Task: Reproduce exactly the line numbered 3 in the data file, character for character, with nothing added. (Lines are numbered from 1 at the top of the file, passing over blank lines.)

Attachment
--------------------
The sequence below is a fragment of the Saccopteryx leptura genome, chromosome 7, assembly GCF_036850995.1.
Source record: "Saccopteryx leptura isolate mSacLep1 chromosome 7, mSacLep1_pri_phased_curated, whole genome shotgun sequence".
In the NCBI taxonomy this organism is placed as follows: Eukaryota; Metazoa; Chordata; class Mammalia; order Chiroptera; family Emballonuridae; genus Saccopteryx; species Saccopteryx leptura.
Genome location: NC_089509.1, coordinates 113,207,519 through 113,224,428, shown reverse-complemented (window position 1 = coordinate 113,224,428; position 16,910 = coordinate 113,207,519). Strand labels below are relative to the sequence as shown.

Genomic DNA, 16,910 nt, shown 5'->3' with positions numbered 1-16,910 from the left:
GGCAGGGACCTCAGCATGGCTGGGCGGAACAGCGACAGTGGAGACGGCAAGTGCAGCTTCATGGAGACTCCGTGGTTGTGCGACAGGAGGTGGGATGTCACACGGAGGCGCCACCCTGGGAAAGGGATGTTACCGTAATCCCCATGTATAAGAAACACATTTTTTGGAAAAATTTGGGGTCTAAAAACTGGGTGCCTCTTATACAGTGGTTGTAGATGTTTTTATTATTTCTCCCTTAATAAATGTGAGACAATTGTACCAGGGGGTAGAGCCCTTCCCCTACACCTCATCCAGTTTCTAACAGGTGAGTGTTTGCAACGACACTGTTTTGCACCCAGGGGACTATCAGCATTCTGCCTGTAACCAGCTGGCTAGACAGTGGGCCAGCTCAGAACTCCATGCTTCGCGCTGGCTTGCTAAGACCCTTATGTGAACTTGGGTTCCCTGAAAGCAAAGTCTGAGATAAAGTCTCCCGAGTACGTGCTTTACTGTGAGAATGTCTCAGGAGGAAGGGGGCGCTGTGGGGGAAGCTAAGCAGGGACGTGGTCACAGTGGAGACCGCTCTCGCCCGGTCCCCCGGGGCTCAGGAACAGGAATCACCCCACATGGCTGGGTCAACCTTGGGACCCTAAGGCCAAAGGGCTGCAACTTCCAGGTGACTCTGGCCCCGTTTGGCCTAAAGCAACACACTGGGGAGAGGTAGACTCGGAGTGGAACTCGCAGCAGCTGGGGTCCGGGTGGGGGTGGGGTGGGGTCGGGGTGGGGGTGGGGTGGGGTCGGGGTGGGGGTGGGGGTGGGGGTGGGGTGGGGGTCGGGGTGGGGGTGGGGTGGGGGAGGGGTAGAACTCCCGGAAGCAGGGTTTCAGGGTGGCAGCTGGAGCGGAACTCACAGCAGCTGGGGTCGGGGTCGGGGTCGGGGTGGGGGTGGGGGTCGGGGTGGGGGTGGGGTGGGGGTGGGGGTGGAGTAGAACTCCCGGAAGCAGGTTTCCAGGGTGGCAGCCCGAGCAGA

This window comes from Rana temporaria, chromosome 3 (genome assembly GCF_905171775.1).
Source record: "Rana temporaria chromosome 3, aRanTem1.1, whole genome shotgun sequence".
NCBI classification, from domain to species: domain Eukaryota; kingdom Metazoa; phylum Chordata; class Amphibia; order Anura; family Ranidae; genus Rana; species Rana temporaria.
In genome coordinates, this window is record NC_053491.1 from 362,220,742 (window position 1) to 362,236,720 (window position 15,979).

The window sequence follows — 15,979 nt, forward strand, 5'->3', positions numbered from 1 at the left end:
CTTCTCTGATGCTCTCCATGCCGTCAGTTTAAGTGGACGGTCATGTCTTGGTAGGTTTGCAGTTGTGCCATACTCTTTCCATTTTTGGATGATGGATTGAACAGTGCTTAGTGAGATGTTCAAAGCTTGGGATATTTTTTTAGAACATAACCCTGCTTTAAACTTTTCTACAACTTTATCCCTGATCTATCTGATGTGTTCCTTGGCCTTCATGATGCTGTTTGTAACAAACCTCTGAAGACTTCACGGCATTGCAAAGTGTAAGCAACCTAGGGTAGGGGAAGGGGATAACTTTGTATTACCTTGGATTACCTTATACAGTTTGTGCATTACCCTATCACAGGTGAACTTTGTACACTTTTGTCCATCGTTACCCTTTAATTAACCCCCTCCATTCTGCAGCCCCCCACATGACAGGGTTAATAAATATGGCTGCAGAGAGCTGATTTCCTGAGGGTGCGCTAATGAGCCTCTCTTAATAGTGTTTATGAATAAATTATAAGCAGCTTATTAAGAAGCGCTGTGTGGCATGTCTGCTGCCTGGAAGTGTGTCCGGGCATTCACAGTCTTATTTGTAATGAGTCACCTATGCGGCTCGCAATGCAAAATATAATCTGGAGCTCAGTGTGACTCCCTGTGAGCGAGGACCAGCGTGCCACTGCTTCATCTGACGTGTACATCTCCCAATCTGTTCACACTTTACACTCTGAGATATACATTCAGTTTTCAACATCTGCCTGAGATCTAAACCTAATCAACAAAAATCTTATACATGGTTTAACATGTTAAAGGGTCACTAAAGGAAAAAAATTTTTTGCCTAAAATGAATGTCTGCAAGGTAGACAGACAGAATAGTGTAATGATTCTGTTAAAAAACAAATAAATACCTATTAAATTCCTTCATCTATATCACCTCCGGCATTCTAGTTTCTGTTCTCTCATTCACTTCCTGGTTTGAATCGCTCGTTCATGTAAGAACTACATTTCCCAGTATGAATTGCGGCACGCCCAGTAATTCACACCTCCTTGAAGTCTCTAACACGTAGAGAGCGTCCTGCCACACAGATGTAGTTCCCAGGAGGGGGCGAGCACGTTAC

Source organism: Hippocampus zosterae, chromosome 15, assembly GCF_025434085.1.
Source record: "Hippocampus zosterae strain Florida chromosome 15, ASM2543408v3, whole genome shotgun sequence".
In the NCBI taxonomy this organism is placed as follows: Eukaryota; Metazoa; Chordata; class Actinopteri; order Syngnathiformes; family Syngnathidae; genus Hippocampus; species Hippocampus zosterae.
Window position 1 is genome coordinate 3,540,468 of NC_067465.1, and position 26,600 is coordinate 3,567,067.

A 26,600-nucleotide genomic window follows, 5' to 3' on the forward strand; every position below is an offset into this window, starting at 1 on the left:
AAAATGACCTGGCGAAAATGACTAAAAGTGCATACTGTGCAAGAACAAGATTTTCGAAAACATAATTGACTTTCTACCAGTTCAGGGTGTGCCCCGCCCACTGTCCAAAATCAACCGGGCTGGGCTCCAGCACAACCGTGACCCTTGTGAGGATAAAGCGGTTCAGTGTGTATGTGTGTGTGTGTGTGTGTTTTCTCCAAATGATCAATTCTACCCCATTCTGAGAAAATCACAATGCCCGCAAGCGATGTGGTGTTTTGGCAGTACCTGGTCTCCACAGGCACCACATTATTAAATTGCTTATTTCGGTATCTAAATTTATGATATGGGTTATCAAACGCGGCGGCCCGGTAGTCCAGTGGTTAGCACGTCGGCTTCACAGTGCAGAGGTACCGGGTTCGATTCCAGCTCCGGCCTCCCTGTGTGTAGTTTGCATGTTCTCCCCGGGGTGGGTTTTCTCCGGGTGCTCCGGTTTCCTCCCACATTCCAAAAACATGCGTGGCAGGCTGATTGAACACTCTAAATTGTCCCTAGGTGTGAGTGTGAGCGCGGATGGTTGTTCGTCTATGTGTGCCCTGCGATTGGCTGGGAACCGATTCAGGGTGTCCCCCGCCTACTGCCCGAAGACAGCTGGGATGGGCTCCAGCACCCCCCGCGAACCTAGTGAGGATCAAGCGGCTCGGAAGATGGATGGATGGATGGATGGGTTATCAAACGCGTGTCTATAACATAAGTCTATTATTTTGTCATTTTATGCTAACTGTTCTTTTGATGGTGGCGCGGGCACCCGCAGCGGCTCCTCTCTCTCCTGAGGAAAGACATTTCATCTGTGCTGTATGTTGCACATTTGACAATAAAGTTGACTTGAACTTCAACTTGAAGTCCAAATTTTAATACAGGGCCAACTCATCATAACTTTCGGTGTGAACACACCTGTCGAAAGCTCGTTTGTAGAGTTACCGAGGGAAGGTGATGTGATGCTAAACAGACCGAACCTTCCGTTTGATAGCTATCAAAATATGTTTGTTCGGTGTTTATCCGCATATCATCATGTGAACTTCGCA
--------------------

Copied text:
In the NCBI taxonomy this organism is placed as follows: Eukaryota; Metazoa; Chordata; class Mammalia; order Chiroptera; family Emballonuridae; genus Saccopteryx; species Saccopteryx leptura.